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Sen. Jeff Flake’s flame-throwing polemic takes aim at Trump

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An excellent book review by James Hohmann of Sen. Jeff Flake’s new book:

James Hohmann is a national political correspondent for The Washington Post and the author of the Daily 202 newsletter.

Jeff Flake took Donald Trump’s attacks on Mexican and Muslim immigrants personally during the 2016 campaign. They were among the many reasons that the Republican senator from Arizona could not bear to vote for his party’s presidential nominee and why he’s now written a stinging anti-Trump polemic, even though it will make winning reelection next year more difficult.

The most newsworthy parts of Flake’s new book, “Conscience of a Conservative,” are his frontal attacks on the president. He writes that the GOP’s “Faustian bargain” to embrace Trump as a way to advance its agenda has backfired by putting sacred institutions and the rule of law at risk. He refers to Trump as a carnival barker, expresses alarm about the president’s affection for authoritarian rulers and calls out his Republican colleagues in Congress as enablers.

But the book is at its most compelling when Flake shows how he developed the conservative worldview that would make Trump so anathema to him. It was his experience as a worker on his family’s ranch, as a Mormon missionary in Africa and as the executive director of the Goldwater Institute in Phoenix, where he worked closely with his political hero, Barry Goldwater, in the years before he died.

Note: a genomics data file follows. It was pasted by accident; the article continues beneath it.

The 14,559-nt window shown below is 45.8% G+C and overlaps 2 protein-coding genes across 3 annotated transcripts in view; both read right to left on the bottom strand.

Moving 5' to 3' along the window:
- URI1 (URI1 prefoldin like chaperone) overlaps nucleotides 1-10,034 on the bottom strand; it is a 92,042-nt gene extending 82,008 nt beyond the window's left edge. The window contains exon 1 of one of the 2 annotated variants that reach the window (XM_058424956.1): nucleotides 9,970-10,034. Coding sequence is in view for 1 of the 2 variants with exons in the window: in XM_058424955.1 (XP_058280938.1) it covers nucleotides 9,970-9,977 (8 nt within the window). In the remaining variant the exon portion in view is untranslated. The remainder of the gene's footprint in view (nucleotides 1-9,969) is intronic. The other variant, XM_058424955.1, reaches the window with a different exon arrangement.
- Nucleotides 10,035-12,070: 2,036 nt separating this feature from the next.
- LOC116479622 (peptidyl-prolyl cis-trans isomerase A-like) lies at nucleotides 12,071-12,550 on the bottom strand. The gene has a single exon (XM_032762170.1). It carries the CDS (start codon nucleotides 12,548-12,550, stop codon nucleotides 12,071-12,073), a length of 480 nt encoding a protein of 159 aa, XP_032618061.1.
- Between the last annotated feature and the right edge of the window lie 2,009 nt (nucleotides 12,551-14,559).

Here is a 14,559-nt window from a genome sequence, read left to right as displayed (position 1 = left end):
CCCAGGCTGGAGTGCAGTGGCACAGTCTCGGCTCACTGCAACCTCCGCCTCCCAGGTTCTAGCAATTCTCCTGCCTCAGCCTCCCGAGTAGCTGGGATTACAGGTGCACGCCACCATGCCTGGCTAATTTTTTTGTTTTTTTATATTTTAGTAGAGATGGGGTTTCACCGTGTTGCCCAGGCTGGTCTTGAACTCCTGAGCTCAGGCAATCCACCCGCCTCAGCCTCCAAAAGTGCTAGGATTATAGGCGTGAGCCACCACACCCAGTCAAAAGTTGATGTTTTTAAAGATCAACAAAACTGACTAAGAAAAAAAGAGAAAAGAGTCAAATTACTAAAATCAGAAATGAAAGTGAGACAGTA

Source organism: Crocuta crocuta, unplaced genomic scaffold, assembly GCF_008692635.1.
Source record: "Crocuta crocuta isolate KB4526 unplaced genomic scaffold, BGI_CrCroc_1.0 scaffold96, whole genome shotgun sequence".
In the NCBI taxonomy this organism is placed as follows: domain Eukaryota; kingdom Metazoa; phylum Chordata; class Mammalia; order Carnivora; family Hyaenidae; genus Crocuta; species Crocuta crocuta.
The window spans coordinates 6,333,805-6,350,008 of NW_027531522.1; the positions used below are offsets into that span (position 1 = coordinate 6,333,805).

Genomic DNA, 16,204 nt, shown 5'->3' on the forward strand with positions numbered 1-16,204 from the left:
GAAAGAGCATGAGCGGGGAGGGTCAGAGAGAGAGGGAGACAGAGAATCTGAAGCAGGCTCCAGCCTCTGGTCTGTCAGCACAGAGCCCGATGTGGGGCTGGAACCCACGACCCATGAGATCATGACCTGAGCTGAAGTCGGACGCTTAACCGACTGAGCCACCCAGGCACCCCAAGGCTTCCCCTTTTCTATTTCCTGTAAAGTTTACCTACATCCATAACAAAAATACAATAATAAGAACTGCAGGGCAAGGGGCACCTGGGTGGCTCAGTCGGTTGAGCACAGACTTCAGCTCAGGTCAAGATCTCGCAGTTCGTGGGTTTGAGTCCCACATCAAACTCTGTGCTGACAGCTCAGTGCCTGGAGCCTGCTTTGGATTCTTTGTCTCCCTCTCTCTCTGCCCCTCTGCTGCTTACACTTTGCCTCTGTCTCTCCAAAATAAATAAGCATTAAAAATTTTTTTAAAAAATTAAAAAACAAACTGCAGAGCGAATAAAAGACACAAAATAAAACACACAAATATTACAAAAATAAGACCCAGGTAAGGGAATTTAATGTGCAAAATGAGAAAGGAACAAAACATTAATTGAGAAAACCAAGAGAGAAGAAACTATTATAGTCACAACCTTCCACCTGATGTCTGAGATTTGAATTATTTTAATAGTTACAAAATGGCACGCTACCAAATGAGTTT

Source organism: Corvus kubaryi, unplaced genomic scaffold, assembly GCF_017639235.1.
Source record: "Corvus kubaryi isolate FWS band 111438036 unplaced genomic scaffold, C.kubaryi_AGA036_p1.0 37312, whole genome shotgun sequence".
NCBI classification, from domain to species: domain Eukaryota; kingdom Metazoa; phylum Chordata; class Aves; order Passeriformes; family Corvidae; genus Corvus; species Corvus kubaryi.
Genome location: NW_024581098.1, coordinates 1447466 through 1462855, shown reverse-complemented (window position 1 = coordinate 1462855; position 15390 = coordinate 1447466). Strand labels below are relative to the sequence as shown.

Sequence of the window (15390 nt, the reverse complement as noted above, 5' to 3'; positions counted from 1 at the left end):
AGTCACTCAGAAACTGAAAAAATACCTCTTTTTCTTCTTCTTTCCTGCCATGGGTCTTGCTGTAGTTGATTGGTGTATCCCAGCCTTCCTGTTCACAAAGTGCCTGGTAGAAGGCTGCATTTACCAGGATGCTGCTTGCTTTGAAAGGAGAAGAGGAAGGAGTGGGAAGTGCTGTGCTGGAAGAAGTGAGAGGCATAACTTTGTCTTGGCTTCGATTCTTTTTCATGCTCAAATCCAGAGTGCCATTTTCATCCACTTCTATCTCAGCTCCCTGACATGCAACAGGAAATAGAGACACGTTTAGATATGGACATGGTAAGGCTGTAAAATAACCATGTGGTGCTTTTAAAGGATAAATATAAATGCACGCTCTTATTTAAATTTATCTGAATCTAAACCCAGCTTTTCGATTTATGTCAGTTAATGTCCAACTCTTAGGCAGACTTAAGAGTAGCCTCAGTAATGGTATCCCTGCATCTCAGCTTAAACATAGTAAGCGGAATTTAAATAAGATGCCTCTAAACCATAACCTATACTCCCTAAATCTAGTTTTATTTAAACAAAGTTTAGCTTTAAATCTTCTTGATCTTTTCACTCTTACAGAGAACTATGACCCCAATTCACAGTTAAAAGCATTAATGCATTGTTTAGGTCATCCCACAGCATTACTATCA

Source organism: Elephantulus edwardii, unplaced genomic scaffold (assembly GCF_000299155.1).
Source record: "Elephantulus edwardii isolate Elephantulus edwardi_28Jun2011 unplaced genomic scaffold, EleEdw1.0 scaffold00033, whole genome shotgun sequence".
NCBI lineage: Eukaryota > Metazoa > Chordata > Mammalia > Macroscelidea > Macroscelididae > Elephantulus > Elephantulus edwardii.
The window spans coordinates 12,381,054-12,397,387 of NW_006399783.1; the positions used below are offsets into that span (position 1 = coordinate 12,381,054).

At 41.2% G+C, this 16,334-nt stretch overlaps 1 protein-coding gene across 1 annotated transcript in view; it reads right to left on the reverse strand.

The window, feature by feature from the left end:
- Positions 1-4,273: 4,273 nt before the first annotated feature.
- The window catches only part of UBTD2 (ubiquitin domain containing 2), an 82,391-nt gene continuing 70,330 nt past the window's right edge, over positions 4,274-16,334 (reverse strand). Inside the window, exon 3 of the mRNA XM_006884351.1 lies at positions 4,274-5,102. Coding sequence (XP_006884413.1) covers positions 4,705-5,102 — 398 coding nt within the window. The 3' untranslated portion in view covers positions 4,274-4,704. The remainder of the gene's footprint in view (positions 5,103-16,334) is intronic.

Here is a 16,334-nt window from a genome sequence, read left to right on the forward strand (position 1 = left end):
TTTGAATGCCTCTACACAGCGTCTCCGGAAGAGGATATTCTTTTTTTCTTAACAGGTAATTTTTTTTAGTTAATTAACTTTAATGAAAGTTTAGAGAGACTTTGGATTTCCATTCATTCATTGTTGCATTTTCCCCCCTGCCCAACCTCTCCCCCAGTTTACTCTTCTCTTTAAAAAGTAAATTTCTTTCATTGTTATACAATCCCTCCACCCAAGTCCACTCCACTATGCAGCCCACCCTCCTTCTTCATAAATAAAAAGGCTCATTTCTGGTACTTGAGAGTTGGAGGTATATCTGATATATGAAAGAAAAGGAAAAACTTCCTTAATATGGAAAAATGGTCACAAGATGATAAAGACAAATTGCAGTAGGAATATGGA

The 54-year-old Flake often asks himself, “What would Goldwater do?” And he feels certain that the 1964 Republican presidential nominee, to whom Trump has often been compared, “would not be pleased or amused” by the president or the state of the conservative movement.

Flake’s faith is an important part of his narrative. In 1838, the governor of Missouri signed an “extermination” order that made it legal to kill anyone who belonged to the Church of Jesus Christ of Latter-day Saints. His ancestors faced persecution as they moved west and settled in Arizona. The senator volunteers that his great-great-grandfather endured six months of hard labor in a Yuma prison for having a second wife. “When we say ‘No Muslims’ or ‘No Mexicans,’ we may as well say ‘No Mormons,’ ” Flake writes. “Because it is no different.”

To make the case against Trump’s travel ban, the senator recalls how two surgeons from predominantly Muslim countries saved his father-in-law’s life after a heart attack.

The weekend after Trump proposed his ban in December 2015 on Muslims entering the United States, Flake felt called to attend afternoon prayers at a mosque in Scottsdale so he could let the parishioners know that most Americans are not given to such intolerance. George W. Bush sent him a note the next day. “Thank you for your voice of reason in these unreasonable times,” the former president wrote.

But the unreasonable times continued. . .

Continue reading.

Written by LeisureGuy

5 August 2017 at 8:04 pm

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